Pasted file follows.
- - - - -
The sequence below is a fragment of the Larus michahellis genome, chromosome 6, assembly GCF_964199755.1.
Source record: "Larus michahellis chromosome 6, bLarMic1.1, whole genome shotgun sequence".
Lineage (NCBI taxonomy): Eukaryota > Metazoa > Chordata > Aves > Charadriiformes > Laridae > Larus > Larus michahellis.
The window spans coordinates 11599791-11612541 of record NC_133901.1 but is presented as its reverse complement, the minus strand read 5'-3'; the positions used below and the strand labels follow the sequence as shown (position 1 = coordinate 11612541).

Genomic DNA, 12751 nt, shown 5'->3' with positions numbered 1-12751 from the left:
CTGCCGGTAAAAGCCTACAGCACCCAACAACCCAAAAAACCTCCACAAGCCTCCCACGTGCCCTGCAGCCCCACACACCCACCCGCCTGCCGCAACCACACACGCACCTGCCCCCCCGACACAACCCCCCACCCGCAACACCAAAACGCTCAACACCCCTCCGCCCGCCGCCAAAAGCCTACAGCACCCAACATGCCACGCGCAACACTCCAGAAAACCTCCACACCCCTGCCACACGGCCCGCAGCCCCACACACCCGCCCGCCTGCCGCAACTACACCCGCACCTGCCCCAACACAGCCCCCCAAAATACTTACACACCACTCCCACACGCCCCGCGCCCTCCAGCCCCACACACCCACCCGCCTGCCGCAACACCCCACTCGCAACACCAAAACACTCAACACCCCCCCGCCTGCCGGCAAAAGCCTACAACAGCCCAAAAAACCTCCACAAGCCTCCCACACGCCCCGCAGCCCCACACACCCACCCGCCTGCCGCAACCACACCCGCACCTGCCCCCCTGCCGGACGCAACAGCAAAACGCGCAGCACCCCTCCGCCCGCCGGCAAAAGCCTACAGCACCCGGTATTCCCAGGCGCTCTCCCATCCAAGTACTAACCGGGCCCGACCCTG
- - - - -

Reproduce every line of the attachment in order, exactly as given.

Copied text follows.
The sequence below is a fragment of the Larus michahellis genome, chromosome 6, assembly GCF_964199755.1.
Source record: "Larus michahellis chromosome 6, bLarMic1.1, whole genome shotgun sequence".
Lineage (NCBI taxonomy): Eukaryota > Metazoa > Chordata > Aves > Charadriiformes > Laridae > Larus > Larus michahellis.
The window spans coordinates 11599791-11612541 of record NC_133901.1 but is presented as its reverse complement, the minus strand read 5'-3'; the positions used below and the strand labels follow the sequence as shown (position 1 = coordinate 11612541).

Genomic DNA, 12751 nt, shown 5'->3' with positions numbered 1-12751 from the left:
CTGCCGGTAAAAGCCTACAGCACCCAACAACCCAAAAAACCTCCACAAGCCTCCCACGTGCCCTGCAGCCCCACACACCCACCCGCCTGCCGCAACCACACACGCACCTGCCCCCCCGACACAACCCCCCACCCGCAACACCAAAACGCTCAACACCCCTCCGCCCGCCGCCAAAAGCCTACAGCACCCAACATGCCACGCGCAACACTCCAGAAAACCTCCACACCCCTGCCACACGGCCCGCAGCCCCACACACCCGCCCGCCTGCCGCAACTACACCCGCACCTGCCCCAACACAGCCCCCCAAAATACTTACACACCACTCCCACACGCCCCGCGCCCTCCAGCCCCACACACCCACCCGCCTGCCGCAACACCCCACTCGCAACACCAAAACACTCAACACCCCCCCGCCTGCCGGCAAAAGCCTACAACAGCCCAAAAAACCTCCACAAGCCTCCCACACGCCCCGCAGCCCCACACACCCACCCGCCTGCCGCAACCACACCCGCACCTGCCCCCCTGCCGGACGCAACAGCAAAACGCGCAGCACCCCTCCGCCCGCCGGCAAAAGCCTACAGCACCCGGTATTCCCAGGCGCTCTCCCATCCAAGTACTAACCGGGCCCGACCCTG